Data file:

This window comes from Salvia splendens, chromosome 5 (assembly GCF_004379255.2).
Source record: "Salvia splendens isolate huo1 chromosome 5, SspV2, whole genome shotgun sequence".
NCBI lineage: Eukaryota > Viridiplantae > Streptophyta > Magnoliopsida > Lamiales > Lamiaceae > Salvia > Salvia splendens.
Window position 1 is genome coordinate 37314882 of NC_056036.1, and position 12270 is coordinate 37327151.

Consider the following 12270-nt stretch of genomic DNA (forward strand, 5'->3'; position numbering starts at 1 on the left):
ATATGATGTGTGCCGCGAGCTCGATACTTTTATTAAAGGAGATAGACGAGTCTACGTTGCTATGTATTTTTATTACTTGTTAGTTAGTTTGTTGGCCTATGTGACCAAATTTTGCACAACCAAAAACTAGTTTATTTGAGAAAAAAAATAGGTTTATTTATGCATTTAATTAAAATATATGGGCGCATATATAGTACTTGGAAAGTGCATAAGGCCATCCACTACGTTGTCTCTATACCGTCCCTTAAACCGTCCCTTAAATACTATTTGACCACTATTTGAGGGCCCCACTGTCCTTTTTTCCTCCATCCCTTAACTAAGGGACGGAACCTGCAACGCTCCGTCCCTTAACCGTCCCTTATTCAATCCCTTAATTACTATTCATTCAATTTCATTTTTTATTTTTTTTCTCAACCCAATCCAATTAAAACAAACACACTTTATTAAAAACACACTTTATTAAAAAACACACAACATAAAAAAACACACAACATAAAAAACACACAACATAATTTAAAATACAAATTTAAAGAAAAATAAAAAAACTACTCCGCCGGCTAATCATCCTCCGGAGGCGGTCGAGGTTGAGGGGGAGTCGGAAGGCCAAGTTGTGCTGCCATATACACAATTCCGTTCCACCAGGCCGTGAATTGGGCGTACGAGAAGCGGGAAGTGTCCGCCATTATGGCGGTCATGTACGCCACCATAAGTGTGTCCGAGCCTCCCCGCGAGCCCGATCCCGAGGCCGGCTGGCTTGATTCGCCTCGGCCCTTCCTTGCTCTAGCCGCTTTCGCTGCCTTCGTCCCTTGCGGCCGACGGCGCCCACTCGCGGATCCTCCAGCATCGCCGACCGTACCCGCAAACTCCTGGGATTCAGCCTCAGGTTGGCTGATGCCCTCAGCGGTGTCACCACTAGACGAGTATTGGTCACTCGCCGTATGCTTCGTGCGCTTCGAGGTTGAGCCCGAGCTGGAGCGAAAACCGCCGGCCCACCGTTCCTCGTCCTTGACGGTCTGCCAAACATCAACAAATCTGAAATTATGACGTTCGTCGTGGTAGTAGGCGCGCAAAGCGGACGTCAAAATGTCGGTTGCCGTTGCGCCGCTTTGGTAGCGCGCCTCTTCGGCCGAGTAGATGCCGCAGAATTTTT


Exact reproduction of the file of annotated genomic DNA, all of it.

This window comes from Salvia splendens, chromosome 5 (assembly GCF_004379255.2).
Source record: "Salvia splendens isolate huo1 chromosome 5, SspV2, whole genome shotgun sequence".
NCBI lineage: Eukaryota > Viridiplantae > Streptophyta > Magnoliopsida > Lamiales > Lamiaceae > Salvia > Salvia splendens.
Window position 1 is genome coordinate 37314882 of NC_056036.1, and position 12270 is coordinate 37327151.

Consider the following 12270-nt stretch of genomic DNA (forward strand, 5'->3'; position numbering starts at 1 on the left):
ATATGATGTGTGCCGCGAGCTCGATACTTTTATTAAAGGAGATAGACGAGTCTACGTTGCTATGTATTTTTATTACTTGTTAGTTAGTTTGTTGGCCTATGTGACCAAATTTTGCACAACCAAAAACTAGTTTATTTGAGAAAAAAAATAGGTTTATTTATGCATTTAATTAAAATATATGGGCGCATATATAGTACTTGGAAAGTGCATAAGGCCATCCACTACGTTGTCTCTATACCGTCCCTTAAACCGTCCCTTAAATACTATTTGACCACTATTTGAGGGCCCCACTGTCCTTTTTTCCTCCATCCCTTAACTAAGGGACGGAACCTGCAACGCTCCGTCCCTTAACCGTCCCTTATTCAATCCCTTAATTACTATTCATTCAATTTCATTTTTTATTTTTTTTCTCAACCCAATCCAATTAAAACAAACACACTTTATTAAAAACACACTTTATTAAAAAACACACAACATAAAAAAACACACAACATAAAAAACACACAACATAATTTAAAATACAAATTTAAAGAAAAATAAAAAAACTACTCCGCCGGCTAATCATCCTCCGGAGGCGGTCGAGGTTGAGGGGGAGTCGGAAGGCCAAGTTGTGCTGCCATATACACAATTCCGTTCCACCAGGCCGTGAATTGGGCGTACGAGAAGCGGGAAGTGTCCGCCATTATGGCGGTCATGTACGCCACCATAAGTGTGTCCGAGCCTCCCCGCGAGCCCGATCCCGAGGCCGGCTGGCTTGATTCGCCTCGGCCCTTCCTTGCTCTAGCCGCTTTCGCTGCCTTCGTCCCTTGCGGCCGACGGCGCCCACTCGCGGATCCTCCAGCATCGCCGACCGTACCCGCAAACTCCTGGGATTCAGCCTCAGGTTGGCTGATGCCCTCAGCGGTGTCACCACTAGACGAGTATTGGTCACTCGCCGTATGCTTCGTGCGCTTCGAGGTTGAGCCCGAGCTGGAGCGAAAACCGCCGGCCCACCGTTCCTCGTCCTTGACGGTCTGCCAAACATCAACAAATCTGAAATTATGACGTTCGTCGTGGTAGTAGGCGCGCAAAGCGGACGTCAAAATGTCGGTTGCCGTTGCGCCGCTTTGGTAGCGCGCCTCTTCGGCCGAGTAGATGCCGCAGAATTTTT